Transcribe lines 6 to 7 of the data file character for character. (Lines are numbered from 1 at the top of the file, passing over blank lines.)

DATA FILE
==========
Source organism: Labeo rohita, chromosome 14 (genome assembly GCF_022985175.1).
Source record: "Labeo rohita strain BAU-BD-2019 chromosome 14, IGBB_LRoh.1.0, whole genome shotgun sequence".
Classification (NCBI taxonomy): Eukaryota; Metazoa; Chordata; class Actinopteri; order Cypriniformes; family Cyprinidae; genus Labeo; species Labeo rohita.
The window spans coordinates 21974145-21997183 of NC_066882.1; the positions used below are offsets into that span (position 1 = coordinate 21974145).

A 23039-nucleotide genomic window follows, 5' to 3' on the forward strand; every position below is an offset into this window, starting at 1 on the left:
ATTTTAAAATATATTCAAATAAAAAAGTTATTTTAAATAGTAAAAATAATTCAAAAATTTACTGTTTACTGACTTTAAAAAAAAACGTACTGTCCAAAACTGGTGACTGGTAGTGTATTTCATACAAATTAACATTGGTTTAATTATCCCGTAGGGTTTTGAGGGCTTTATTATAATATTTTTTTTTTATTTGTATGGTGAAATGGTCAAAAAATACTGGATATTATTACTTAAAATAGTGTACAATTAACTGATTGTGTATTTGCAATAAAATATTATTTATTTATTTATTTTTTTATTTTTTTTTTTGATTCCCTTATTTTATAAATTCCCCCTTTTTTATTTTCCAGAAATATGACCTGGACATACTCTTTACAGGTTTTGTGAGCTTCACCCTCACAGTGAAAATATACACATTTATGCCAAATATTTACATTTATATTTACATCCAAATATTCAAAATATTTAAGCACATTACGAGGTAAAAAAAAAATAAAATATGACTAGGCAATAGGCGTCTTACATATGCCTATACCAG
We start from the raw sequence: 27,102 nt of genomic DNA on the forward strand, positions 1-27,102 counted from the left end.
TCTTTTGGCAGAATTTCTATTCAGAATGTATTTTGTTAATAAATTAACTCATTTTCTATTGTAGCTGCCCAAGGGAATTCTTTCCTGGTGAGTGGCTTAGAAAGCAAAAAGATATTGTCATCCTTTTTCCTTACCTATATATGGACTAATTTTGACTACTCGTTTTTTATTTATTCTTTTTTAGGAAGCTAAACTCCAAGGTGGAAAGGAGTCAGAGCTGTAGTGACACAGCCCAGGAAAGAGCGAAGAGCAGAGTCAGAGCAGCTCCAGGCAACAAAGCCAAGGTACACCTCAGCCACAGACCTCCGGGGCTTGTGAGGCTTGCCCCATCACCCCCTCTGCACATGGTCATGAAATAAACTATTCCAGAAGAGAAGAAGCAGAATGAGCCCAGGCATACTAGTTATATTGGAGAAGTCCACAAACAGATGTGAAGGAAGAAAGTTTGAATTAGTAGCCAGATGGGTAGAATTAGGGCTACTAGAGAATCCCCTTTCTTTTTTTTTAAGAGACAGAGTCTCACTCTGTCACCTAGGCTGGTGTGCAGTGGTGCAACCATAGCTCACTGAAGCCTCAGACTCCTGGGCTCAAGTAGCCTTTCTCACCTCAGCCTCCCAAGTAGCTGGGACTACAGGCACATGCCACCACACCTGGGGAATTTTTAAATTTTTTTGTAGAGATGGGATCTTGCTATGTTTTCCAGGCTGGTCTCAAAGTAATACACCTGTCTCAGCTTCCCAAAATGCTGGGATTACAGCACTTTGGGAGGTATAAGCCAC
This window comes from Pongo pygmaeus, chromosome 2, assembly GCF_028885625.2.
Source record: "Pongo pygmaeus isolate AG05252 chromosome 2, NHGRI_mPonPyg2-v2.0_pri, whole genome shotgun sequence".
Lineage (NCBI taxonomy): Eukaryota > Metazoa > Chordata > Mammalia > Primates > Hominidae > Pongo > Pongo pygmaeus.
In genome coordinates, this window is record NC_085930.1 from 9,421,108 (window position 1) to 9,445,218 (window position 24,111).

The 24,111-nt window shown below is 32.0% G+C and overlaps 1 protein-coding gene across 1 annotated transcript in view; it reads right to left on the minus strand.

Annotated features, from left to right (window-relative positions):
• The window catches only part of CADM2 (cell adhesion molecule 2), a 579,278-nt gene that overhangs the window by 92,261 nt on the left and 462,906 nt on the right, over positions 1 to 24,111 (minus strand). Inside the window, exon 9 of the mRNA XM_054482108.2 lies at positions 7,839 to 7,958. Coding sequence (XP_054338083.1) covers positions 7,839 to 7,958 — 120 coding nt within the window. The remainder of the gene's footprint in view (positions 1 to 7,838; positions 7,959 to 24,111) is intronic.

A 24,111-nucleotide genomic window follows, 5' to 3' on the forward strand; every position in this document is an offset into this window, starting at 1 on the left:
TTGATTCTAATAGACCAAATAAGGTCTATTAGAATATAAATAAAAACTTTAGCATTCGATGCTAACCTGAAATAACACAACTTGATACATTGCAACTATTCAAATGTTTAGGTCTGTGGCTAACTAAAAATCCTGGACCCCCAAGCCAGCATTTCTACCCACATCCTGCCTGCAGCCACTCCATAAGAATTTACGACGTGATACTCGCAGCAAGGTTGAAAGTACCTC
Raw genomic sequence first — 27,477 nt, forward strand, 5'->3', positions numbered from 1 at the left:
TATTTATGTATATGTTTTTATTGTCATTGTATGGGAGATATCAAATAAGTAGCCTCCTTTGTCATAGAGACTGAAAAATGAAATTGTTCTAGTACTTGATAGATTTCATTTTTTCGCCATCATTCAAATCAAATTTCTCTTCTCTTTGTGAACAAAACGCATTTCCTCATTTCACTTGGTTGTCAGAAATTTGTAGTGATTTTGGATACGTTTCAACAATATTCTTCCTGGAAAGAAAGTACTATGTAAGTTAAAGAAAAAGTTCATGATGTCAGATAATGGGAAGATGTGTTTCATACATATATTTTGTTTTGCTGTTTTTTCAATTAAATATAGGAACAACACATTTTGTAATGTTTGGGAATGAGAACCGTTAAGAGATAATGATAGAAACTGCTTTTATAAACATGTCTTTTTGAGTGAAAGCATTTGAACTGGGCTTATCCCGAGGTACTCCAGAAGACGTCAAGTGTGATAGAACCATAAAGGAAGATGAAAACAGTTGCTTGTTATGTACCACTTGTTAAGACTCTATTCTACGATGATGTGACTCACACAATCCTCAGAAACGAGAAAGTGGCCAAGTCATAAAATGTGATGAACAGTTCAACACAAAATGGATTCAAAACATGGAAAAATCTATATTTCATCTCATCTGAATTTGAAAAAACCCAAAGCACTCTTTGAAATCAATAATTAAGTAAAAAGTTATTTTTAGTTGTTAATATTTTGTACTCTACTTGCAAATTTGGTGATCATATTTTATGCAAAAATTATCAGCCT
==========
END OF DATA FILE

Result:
ATTTTAAAATATATTCAAATAAAAAAGTTATTTTAAATAGTAAAAATAATTCAAAAATTTACTGTTTACTGACTTTAAAAAAAAACGTACTGTCCAAAACTGGTGACTGGTAGTGTATTTCATACAAATTAACATTGGTTTAATTATCCCGTAGGGTTTTGAGGGCTTTATTATAATATTTTTTTTTTATTTGTATGGTGAAATGGTCAAAAAATACTGGATATTATTACTTAAAATAGTGTACAATTAACTGATTGTGTATTTGCAATAAAATATTATTTATTTATTTATTTTTTTATTTTTTTTTTTGATTCCCTTATTTTATAAATTCCCCCTTTTTTATTTTCCAGAAATATGACCTGGACATACTCTTTACAGGTTTTGTGAGCTTCACCCTCACAGTGAAAATATACACATTTATGCCAAATATTTACATTTATATTTACATCCAAATATTCAAAATATTTAAGCACATTACGAGGTAAAAAAAAAATAAAATATGACTAGGCAATAGGCGTCTTACATATGCCTATACCAG
We start from the raw sequence: 27,102 nt of genomic DNA on the forward strand, positions 1-27,102 counted from the left end.